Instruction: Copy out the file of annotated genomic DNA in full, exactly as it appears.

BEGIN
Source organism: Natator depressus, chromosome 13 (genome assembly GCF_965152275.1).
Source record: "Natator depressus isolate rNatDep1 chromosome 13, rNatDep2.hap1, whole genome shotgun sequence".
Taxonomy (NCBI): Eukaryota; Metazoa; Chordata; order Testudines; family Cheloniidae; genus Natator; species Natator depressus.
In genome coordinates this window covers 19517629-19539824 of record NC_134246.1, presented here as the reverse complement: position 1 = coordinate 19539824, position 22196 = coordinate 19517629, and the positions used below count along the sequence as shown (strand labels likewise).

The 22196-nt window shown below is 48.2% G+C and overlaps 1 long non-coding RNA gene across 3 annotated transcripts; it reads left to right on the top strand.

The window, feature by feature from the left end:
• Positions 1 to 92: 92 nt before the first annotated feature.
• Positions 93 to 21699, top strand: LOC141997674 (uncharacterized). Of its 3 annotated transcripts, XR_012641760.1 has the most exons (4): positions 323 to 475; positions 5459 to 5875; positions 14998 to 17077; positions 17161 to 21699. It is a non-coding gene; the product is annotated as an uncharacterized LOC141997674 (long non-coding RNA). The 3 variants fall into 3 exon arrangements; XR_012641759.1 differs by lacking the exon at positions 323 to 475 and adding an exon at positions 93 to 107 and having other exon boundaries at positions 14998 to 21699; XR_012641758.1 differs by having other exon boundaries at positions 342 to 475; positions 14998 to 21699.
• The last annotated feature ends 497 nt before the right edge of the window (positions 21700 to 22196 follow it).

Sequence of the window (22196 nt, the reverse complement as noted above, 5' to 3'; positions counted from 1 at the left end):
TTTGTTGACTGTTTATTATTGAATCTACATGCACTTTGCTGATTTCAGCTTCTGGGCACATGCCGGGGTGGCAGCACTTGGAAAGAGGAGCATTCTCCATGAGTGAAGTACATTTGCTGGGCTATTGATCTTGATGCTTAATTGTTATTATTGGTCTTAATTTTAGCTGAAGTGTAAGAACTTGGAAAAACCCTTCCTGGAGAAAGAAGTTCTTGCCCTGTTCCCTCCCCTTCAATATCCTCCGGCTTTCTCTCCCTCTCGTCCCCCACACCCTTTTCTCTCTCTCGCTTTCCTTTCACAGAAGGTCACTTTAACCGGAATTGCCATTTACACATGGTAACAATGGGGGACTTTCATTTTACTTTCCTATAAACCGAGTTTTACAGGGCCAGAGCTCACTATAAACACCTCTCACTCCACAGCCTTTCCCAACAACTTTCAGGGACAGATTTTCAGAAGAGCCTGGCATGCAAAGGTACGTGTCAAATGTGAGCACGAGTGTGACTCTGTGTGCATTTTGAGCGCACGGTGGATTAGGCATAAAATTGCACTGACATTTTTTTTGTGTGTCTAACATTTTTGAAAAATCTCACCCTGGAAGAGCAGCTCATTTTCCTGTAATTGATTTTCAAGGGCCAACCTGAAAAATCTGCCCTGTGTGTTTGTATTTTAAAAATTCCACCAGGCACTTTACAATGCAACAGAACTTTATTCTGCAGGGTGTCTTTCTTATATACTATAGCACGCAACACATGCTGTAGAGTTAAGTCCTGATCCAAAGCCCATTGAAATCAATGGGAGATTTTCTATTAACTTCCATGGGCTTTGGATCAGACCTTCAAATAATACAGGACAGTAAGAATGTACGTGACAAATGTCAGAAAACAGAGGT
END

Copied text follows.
Source organism: Natator depressus, chromosome 13 (genome assembly GCF_965152275.1).
Source record: "Natator depressus isolate rNatDep1 chromosome 13, rNatDep2.hap1, whole genome shotgun sequence".
Taxonomy (NCBI): Eukaryota; Metazoa; Chordata; order Testudines; family Cheloniidae; genus Natator; species Natator depressus.
In genome coordinates this window covers 19517629-19539824 of record NC_134246.1, presented here as the reverse complement: position 1 = coordinate 19539824, position 22196 = coordinate 19517629, and the positions used below count along the sequence as shown (strand labels likewise).

The 22196-nt window shown below is 48.2% G+C and overlaps 1 long non-coding RNA gene across 3 annotated transcripts; it reads left to right on the top strand.

The window, feature by feature from the left end:
• Positions 1 to 92: 92 nt before the first annotated feature.
• Positions 93 to 21699, top strand: LOC141997674 (uncharacterized). Of its 3 annotated transcripts, XR_012641760.1 has the most exons (4): positions 323 to 475; positions 5459 to 5875; positions 14998 to 17077; positions 17161 to 21699. It is a non-coding gene; the product is annotated as an uncharacterized LOC141997674 (long non-coding RNA). The 3 variants fall into 3 exon arrangements; XR_012641759.1 differs by lacking the exon at positions 323 to 475 and adding an exon at positions 93 to 107 and having other exon boundaries at positions 14998 to 21699; XR_012641758.1 differs by having other exon boundaries at positions 342 to 475; positions 14998 to 21699.
• The last annotated feature ends 497 nt before the right edge of the window (positions 21700 to 22196 follow it).

Sequence of the window (22196 nt, the reverse complement as noted above, 5' to 3'; positions counted from 1 at the left end):
TTTGTTGACTGTTTATTATTGAATCTACATGCACTTTGCTGATTTCAGCTTCTGGGCACATGCCGGGGTGGCAGCACTTGGAAAGAGGAGCATTCTCCATGAGTGAAGTACATTTGCTGGGCTATTGATCTTGATGCTTAATTGTTATTATTGGTCTTAATTTTAGCTGAAGTGTAAGAACTTGGAAAAACCCTTCCTGGAGAAAGAAGTTCTTGCCCTGTTCCCTCCCCTTCAATATCCTCCGGCTTTCTCTCCCTCTCGTCCCCCACACCCTTTTCTCTCTCTCGCTTTCCTTTCACAGAAGGTCACTTTAACCGGAATTGCCATTTACACATGGTAACAATGGGGGACTTTCATTTTACTTTCCTATAAACCGAGTTTTACAGGGCCAGAGCTCACTATAAACACCTCTCACTCCACAGCCTTTCCCAACAACTTTCAGGGACAGATTTTCAGAAGAGCCTGGCATGCAAAGGTACGTGTCAAATGTGAGCACGAGTGTGACTCTGTGTGCATTTTGAGCGCACGGTGGATTAGGCATAAAATTGCACTGACATTTTTTTTGTGTGTCTAACATTTTTGAAAAATCTCACCCTGGAAGAGCAGCTCATTTTCCTGTAATTGATTTTCAAGGGCCAACCTGAAAAATCTGCCCTGTGTGTTTGTATTTTAAAAATTCCACCAGGCACTTTACAATGCAACAGAACTTTATTCTGCAGGGTGTCTTTCTTATATACTATAGCACGCAACACATGCTGTAGAGTTAAGTCCTGATCCAAAGCCCATTGAAATCAATGGGAGATTTTCTATTAACTTCCATGGGCTTTGGATCAGACCTTCAAATAATACAGGACAGTAAGAATGTACGTGACAAATGTCAGAAAACAGAGGT